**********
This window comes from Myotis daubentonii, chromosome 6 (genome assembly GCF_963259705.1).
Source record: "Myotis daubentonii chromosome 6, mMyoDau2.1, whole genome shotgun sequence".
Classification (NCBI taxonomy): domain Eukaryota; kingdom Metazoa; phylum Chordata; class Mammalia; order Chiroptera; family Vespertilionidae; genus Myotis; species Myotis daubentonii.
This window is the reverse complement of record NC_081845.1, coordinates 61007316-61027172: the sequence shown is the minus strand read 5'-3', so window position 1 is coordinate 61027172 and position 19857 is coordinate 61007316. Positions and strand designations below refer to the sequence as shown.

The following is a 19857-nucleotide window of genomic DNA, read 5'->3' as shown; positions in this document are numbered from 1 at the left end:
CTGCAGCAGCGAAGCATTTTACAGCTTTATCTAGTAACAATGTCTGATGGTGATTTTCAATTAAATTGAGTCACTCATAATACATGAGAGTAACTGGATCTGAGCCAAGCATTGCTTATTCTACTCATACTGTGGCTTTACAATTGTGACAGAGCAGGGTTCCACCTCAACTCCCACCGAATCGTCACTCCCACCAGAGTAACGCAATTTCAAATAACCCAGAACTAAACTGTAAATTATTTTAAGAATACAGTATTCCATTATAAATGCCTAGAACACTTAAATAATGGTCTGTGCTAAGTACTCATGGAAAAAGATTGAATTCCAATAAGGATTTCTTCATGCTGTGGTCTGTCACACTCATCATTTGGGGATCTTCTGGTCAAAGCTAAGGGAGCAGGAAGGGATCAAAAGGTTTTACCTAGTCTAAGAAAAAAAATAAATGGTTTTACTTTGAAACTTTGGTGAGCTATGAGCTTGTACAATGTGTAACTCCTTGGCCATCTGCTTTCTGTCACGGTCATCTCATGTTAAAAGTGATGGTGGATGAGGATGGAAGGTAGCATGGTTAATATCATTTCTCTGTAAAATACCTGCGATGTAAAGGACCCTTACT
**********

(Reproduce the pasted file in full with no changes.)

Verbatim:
This window comes from Myotis daubentonii, chromosome 6 (genome assembly GCF_963259705.1).
Source record: "Myotis daubentonii chromosome 6, mMyoDau2.1, whole genome shotgun sequence".
Classification (NCBI taxonomy): domain Eukaryota; kingdom Metazoa; phylum Chordata; class Mammalia; order Chiroptera; family Vespertilionidae; genus Myotis; species Myotis daubentonii.
This window is the reverse complement of record NC_081845.1, coordinates 61007316-61027172: the sequence shown is the minus strand read 5'-3', so window position 1 is coordinate 61027172 and position 19857 is coordinate 61007316. Positions and strand designations below refer to the sequence as shown.

The following is a 19857-nucleotide window of genomic DNA, read 5'->3' as shown; positions in this document are numbered from 1 at the left end:
CTGCAGCAGCGAAGCATTTTACAGCTTTATCTAGTAACAATGTCTGATGGTGATTTTCAATTAAATTGAGTCACTCATAATACATGAGAGTAACTGGATCTGAGCCAAGCATTGCTTATTCTACTCATACTGTGGCTTTACAATTGTGACAGAGCAGGGTTCCACCTCAACTCCCACCGAATCGTCACTCCCACCAGAGTAACGCAATTTCAAATAACCCAGAACTAAACTGTAAATTATTTTAAGAATACAGTATTCCATTATAAATGCCTAGAACACTTAAATAATGGTCTGTGCTAAGTACTCATGGAAAAAGATTGAATTCCAATAAGGATTTCTTCATGCTGTGGTCTGTCACACTCATCATTTGGGGATCTTCTGGTCAAAGCTAAGGGAGCAGGAAGGGATCAAAAGGTTTTACCTAGTCTAAGAAAAAAAATAAATGGTTTTACTTTGAAACTTTGGTGAGCTATGAGCTTGTACAATGTGTAACTCCTTGGCCATCTGCTTTCTGTCACGGTCATCTCATGTTAAAAGTGATGGTGGATGAGGATGGAAGGTAGCATGGTTAATATCATTTCTCTGTAAAATACCTGCGATGTAAAGGACCCTTACT